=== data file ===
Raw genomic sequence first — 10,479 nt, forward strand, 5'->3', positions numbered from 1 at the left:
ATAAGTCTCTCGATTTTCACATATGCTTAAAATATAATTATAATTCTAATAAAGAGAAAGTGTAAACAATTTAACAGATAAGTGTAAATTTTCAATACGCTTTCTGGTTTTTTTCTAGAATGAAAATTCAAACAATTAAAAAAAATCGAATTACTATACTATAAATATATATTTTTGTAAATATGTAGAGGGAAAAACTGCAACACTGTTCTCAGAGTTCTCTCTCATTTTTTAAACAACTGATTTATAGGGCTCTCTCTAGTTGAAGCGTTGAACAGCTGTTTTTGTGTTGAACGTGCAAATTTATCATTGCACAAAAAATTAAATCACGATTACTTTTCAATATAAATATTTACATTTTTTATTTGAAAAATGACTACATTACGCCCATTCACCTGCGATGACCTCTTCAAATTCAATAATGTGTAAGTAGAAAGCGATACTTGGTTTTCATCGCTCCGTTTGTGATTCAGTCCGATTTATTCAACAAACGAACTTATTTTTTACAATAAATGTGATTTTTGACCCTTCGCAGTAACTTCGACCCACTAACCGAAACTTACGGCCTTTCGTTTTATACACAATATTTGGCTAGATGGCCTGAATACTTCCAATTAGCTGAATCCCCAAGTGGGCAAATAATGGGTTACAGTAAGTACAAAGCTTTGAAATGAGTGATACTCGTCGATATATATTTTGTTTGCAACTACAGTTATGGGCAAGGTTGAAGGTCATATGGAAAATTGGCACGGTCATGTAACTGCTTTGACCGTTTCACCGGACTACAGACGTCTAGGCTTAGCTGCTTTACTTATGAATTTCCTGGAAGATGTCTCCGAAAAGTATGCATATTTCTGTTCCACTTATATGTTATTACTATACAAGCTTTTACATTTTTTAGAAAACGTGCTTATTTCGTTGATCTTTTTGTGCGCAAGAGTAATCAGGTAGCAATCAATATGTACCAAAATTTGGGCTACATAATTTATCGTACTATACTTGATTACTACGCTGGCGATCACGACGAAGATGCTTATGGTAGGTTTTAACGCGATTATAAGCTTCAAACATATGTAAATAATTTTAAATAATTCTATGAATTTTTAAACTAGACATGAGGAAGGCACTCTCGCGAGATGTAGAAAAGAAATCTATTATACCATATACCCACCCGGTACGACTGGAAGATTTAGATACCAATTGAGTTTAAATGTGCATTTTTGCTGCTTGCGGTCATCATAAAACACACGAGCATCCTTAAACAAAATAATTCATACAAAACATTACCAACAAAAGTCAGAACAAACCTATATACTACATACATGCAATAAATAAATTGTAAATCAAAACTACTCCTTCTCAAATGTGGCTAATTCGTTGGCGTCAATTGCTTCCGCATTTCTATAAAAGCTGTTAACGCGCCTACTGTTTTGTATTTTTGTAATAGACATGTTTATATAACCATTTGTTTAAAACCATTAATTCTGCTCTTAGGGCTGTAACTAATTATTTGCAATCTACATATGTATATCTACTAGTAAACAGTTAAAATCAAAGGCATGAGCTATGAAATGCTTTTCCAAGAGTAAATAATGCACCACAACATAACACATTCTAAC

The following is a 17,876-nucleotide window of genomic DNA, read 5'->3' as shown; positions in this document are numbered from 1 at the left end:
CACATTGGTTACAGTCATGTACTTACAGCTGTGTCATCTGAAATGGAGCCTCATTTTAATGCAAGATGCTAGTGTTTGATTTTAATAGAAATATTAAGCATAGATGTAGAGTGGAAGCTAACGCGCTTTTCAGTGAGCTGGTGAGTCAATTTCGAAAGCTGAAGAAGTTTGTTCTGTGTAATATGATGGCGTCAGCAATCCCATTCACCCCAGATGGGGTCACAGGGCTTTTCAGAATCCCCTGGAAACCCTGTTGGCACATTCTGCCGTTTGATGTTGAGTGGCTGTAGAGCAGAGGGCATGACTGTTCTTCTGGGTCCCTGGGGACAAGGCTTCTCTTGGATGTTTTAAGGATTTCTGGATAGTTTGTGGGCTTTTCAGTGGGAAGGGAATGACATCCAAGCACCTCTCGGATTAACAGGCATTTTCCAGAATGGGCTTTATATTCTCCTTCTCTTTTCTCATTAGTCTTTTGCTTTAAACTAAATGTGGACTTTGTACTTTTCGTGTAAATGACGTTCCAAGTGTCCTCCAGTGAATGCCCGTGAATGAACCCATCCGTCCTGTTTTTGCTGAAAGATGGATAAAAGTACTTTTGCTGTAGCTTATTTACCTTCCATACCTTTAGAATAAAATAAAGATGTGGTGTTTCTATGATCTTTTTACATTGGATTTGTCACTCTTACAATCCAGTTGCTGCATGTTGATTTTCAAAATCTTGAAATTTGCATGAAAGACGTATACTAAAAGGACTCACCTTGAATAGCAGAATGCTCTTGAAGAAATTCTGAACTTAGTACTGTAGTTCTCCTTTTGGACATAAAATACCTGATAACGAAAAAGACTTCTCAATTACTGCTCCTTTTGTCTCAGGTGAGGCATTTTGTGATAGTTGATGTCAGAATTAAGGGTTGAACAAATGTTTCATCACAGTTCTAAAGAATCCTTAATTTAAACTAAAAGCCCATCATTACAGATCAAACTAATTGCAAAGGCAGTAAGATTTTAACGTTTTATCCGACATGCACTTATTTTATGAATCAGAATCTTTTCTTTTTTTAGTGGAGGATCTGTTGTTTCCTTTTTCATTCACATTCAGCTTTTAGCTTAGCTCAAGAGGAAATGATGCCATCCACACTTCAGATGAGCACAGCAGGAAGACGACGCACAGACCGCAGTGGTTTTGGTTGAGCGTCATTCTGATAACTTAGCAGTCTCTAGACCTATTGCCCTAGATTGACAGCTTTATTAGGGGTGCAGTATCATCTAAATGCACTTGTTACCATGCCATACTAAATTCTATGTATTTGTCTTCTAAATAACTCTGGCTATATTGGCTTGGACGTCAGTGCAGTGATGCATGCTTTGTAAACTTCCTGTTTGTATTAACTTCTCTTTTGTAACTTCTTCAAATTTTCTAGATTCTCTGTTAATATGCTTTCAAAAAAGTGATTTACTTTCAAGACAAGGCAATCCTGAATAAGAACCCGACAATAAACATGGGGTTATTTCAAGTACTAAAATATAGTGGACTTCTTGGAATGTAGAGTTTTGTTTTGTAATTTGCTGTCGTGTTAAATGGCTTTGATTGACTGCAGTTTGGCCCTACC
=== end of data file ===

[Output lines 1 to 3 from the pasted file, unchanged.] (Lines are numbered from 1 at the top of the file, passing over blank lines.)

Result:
Raw genomic sequence first — 10,479 nt, forward strand, 5'->3', positions numbered from 1 at the left:
ATAAGTCTCTCGATTTTCACATATGCTTAAAATATAATTATAATTCTAATAAAGAGAAAGTGTAAACAATTTAACAGATAAGTGTAAATTTTCAATACGCTTTCTGGTTTTTTTCTAGAATGAAAATTCAAACAATTAAAAAAAATCGAATTACTATACTATAAATATATATTTTTGTAAATATGTAGAGGGAAAAACTGCAACACTGTTCTCAGAGTTCTCTCTCATTTTTTAAACAACTGATTTATAGGGCTCTCTCTAGTTGAAGCGTTGAACAGCTGTTTTTGTGTTGAACGTGCAAATTTATCATTGCACAAAAAATTAAATCACGATTACTTTTCAATATAAATATTTACATTTTTTATTTGAAAAATGACTACATTACGCCCATTCACCTGCGATGACCTCTTCAAATTCAATAATGTGTAAGTAGAAAGCGATACTTGGTTTTCATCGCTCCGTTTGTGATTCAGTCCGATTTATTCAACAAACGAACTTATTTTTTACAATAAATGTGATTTTTGACCCTTCGCAGTAACTTCGACCCACTAACCGAAACTTACGGCCTTTCGTTTTATACACAATATTTGGCTAGATGGCCTGAATACTTCCAATTAGCTGAATCCCCAAGTGGGCAAATAATGGGTTACAGTAAGTACAAAGCTTTGAAATGAGTGATACTCGTCGATATATATTTTGTTTGCAACTACAGTTATGGGCAAGGTTGAAGGTCATATGGAAAATTGGCACGGTCATGTAACTGCTTTGACCGTTTCACCGGACTACAGACGTCTAGGCTTAGCTGCTTTACTTATGAATTTCCTGGAAGATGTCTCCGAAAAGTATGCATATTTCTGTTCCACTTATATGTTATTACTATACAAGCTTTTACATTTTTTAGAAAACGTGCTTATTTCGTTGATCTTTTTGTGCGCAAGAGTAATCAGGTAGCAATCAATATGTACCAAAATTTGGGCTACATAATTTATCGTACTATACTTGATTACTACGCTGGCGATCACGACGAAGATGCTTATGGTAGGTTTTAACGCGATTATAAGCTTCAAACATATGTAAATAATTTTAAATAATTCTATGAATTTTTAAACTAGACATGAGGAAGGCACTCTCGCGAGATGTAGAAAAGAAATCTATTATACCATATACCCACCCGGTACGACTGGAAGATTTAGATACCAATTGAGTTTAAATGTGCATTTTTGCTGCTTGCGGTCATCATAAAACACACGAGCATCCTTAAACAAAATAATTCATACAAAACATTACCAACAAAAGTCAGAACAAACCTATATACTACATACATGCAATAAATAAATTGTAAATCAAAACTACTCCTTCTCAAATGTGGCTAATTCGTTGGCGTCAATTGCTTCCGCATTTCTATAAAAGCTGTTAACGCGCCTACTGTTTTGTATTTTTGTAATAGACATGTTTATATAACCATTTGTTTAAAACCATTAATTCTGCTCTTAGGGCTGTAACTAATTATTTGCAATCTACATATGTATATCTACTAGTAAACAGTTAAAATCAAAGGCATGAGCTATGAAATGCTTTTCCAAGAGTAAATAATGCACCACAACATAACACATTCTAAC

The following is a 17,876-nucleotide window of genomic DNA, read 5'->3' as shown; positions in this document are numbered from 1 at the left end: